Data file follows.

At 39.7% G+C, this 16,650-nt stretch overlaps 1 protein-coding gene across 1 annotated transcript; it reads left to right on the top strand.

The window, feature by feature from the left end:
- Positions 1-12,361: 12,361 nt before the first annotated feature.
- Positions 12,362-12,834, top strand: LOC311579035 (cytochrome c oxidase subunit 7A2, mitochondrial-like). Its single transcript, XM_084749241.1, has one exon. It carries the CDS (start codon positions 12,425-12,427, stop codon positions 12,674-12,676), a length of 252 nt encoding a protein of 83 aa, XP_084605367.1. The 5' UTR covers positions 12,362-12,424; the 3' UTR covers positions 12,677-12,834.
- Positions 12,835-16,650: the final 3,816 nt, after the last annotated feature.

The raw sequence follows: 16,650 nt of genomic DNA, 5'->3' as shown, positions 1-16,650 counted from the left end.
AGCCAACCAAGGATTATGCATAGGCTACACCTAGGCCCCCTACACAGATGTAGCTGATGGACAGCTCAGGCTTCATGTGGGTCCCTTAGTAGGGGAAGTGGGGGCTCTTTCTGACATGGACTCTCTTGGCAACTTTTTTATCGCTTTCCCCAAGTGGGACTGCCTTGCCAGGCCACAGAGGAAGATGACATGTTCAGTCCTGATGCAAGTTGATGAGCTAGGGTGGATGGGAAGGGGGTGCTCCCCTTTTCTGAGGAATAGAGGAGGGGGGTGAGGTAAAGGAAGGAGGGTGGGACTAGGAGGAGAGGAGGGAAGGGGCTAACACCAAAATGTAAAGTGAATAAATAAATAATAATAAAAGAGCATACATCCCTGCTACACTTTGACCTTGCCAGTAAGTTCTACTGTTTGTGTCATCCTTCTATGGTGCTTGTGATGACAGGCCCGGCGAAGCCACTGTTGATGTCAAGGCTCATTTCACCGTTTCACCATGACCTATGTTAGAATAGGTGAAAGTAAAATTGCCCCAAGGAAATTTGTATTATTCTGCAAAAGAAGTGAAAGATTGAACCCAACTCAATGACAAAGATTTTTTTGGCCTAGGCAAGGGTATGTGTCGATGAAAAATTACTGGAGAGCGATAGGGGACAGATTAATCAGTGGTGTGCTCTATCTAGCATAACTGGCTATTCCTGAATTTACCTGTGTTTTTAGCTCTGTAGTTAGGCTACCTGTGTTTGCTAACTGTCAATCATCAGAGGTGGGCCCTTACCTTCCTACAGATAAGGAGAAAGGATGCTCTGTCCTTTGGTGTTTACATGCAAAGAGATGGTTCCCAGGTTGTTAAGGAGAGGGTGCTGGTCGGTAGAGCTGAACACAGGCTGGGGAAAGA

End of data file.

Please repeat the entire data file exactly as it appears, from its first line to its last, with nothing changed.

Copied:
At 39.7% G+C, this 16,650-nt stretch overlaps 1 protein-coding gene across 1 annotated transcript; it reads left to right on the top strand.

The window, feature by feature from the left end:
- Positions 1-12,361: 12,361 nt before the first annotated feature.
- Positions 12,362-12,834, top strand: LOC311579035 (cytochrome c oxidase subunit 7A2, mitochondrial-like). Its single transcript, XM_084749241.1, has one exon. It carries the CDS (start codon positions 12,425-12,427, stop codon positions 12,674-12,676), a length of 252 nt encoding a protein of 83 aa, XP_084605367.1. The 5' UTR covers positions 12,362-12,424; the 3' UTR covers positions 12,677-12,834.
- Positions 12,835-16,650: the final 3,816 nt, after the last annotated feature.

The raw sequence follows: 16,650 nt of genomic DNA, 5'->3' as shown, positions 1-16,650 counted from the left end.
AGCCAACCAAGGATTATGCATAGGCTACACCTAGGCCCCCTACACAGATGTAGCTGATGGACAGCTCAGGCTTCATGTGGGTCCCTTAGTAGGGGAAGTGGGGGCTCTTTCTGACATGGACTCTCTTGGCAACTTTTTTATCGCTTTCCCCAAGTGGGACTGCCTTGCCAGGCCACAGAGGAAGATGACATGTTCAGTCCTGATGCAAGTTGATGAGCTAGGGTGGATGGGAAGGGGGTGCTCCCCTTTTCTGAGGAATAGAGGAGGGGGGTGAGGTAAAGGAAGGAGGGTGGGACTAGGAGGAGAGGAGGGAAGGGGCTAACACCAAAATGTAAAGTGAATAAATAAATAATAATAAAAGAGCATACATCCCTGCTACACTTTGACCTTGCCAGTAAGTTCTACTGTTTGTGTCATCCTTCTATGGTGCTTGTGATGACAGGCCCGGCGAAGCCACTGTTGATGTCAAGGCTCATTTCACCGTTTCACCATGACCTATGTTAGAATAGGTGAAAGTAAAATTGCCCCAAGGAAATTTGTATTATTCTGCAAAAGAAGTGAAAGATTGAACCCAACTCAATGACAAAGATTTTTTTGGCCTAGGCAAGGGTATGTGTCGATGAAAAATTACTGGAGAGCGATAGGGGACAGATTAATCAGTGGTGTGCTCTATCTAGCATAACTGGCTATTCCTGAATTTACCTGTGTTTTTAGCTCTGTAGTTAGGCTACCTGTGTTTGCTAACTGTCAATCATCAGAGGTGGGCCCTTACCTTCCTACAGATAAGGAGAAAGGATGCTCTGTCCTTTGGTGTTTACATGCAAAGAGATGGTTCCCAGGTTGTTAAGGAGAGGGTGCTGGTCGGTAGAGCTGAACACAGGCTGGGGAAAGA